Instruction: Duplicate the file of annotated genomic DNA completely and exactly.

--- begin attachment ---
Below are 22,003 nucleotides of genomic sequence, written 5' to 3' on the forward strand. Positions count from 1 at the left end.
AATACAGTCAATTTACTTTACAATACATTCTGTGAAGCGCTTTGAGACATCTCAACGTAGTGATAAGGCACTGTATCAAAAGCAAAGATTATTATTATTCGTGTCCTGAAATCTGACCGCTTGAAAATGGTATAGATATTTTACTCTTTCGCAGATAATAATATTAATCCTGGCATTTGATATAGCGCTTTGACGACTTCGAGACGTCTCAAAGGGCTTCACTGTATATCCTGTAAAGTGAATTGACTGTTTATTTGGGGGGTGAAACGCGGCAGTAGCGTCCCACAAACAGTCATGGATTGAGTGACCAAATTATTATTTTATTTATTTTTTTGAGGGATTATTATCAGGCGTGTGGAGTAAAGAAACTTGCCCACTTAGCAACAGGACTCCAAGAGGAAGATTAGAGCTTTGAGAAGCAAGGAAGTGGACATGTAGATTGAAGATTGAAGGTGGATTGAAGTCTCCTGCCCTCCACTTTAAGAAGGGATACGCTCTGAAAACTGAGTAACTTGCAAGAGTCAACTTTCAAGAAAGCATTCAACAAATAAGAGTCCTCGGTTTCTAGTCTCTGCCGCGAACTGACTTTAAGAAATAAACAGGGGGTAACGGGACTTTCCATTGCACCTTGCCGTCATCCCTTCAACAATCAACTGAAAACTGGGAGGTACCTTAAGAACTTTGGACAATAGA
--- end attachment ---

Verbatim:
Below are 22,003 nucleotides of genomic sequence, written 5' to 3' on the forward strand. Positions count from 1 at the left end.
AATACAGTCAATTTACTTTACAATACATTCTGTGAAGCGCTTTGAGACATCTCAACGTAGTGATAAGGCACTGTATCAAAAGCAAAGATTATTATTATTCGTGTCCTGAAATCTGACCGCTTGAAAATGGTATAGATATTTTACTCTTTCGCAGATAATAATATTAATCCTGGCATTTGATATAGCGCTTTGACGACTTCGAGACGTCTCAAAGGGCTTCACTGTATATCCTGTAAAGTGAATTGACTGTTTATTTGGGGGGTGAAACGCGGCAGTAGCGTCCCACAAACAGTCATGGATTGAGTGACCAAATTATTATTTTATTTATTTTTTTGAGGGATTATTATCAGGCGTGTGGAGTAAAGAAACTTGCCCACTTAGCAACAGGACTCCAAGAGGAAGATTAGAGCTTTGAGAAGCAAGGAAGTGGACATGTAGATTGAAGATTGAAGGTGGATTGAAGTCTCCTGCCCTCCACTTTAAGAAGGGATACGCTCTGAAAACTGAGTAACTTGCAAGAGTCAACTTTCAAGAAAGCATTCAACAAATAAGAGTCCTCGGTTTCTAGTCTCTGCCGCGAACTGACTTTAAGAAATAAACAGGGGGTAACGGGACTTTCCATTGCACCTTGCCGTCATCCCTTCAACAATCAACTGAAAACTGGGAGGTACCTTAAGAACTTTGGACAATAGA